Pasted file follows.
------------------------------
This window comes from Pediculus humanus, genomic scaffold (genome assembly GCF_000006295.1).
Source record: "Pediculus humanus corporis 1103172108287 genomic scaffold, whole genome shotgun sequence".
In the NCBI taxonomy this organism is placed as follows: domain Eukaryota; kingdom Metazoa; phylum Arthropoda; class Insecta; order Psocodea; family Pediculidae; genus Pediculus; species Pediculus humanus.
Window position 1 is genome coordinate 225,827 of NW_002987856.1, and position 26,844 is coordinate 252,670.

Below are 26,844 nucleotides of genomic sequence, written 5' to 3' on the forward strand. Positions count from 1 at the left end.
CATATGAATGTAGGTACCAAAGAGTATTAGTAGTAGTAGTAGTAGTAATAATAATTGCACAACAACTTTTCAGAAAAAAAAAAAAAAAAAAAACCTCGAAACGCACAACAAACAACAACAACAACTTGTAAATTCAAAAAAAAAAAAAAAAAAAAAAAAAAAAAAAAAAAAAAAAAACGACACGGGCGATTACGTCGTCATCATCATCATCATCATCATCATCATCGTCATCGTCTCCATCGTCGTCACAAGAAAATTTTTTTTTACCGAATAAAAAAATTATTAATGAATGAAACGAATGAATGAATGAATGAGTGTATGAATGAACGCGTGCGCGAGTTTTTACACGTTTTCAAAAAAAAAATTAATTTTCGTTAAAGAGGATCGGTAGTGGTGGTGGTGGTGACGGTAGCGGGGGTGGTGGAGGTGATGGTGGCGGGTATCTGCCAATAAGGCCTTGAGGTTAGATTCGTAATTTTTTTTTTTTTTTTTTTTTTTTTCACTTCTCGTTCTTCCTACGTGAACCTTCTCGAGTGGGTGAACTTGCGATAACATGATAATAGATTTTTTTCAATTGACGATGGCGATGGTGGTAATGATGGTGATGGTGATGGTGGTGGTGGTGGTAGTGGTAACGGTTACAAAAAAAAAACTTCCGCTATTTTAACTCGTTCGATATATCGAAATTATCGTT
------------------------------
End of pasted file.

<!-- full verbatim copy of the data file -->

This window comes from Pediculus humanus, genomic scaffold (genome assembly GCF_000006295.1).
Source record: "Pediculus humanus corporis 1103172108287 genomic scaffold, whole genome shotgun sequence".
In the NCBI taxonomy this organism is placed as follows: domain Eukaryota; kingdom Metazoa; phylum Arthropoda; class Insecta; order Psocodea; family Pediculidae; genus Pediculus; species Pediculus humanus.
Window position 1 is genome coordinate 225,827 of NW_002987856.1, and position 26,844 is coordinate 252,670.

Below are 26,844 nucleotides of genomic sequence, written 5' to 3' on the forward strand. Positions count from 1 at the left end.
CATATGAATGTAGGTACCAAAGAGTATTAGTAGTAGTAGTAGTAGTAATAATAATTGCACAACAACTTTTCAGAAAAAAAAAAAAAAAAAAAACCTCGAAACGCACAACAAACAACAACAACAACTTGTAAATTCAAAAAAAAAAAAAAAAAAAAAAAAAAAAAAAAAAAAAAAAAACGACACGGGCGATTACGTCGTCATCATCATCATCATCATCATCATCATCGTCATCGTCTCCATCGTCGTCACAAGAAAATTTTTTTTTACCGAATAAAAAAATTATTAATGAATGAAACGAATGAATGAATGAATGAGTGTATGAATGAACGCGTGCGCGAGTTTTTACACGTTTTCAAAAAAAAAATTAATTTTCGTTAAAGAGGATCGGTAGTGGTGGTGGTGGTGACGGTAGCGGGGGTGGTGGAGGTGATGGTGGCGGGTATCTGCCAATAAGGCCTTGAGGTTAGATTCGTAATTTTTTTTTTTTTTTTTTTTTTTTTCACTTCTCGTTCTTCCTACGTGAACCTTCTCGAGTGGGTGAACTTGCGATAACATGATAATAGATTTTTTTCAATTGACGATGGCGATGGTGGTAATGATGGTGATGGTGATGGTGGTGGTGGTGGTAGTGGTAACGGTTACAAAAAAAAAACTTCCGCTATTTTAACTCGTTCGATATATCGAAATTATCGTT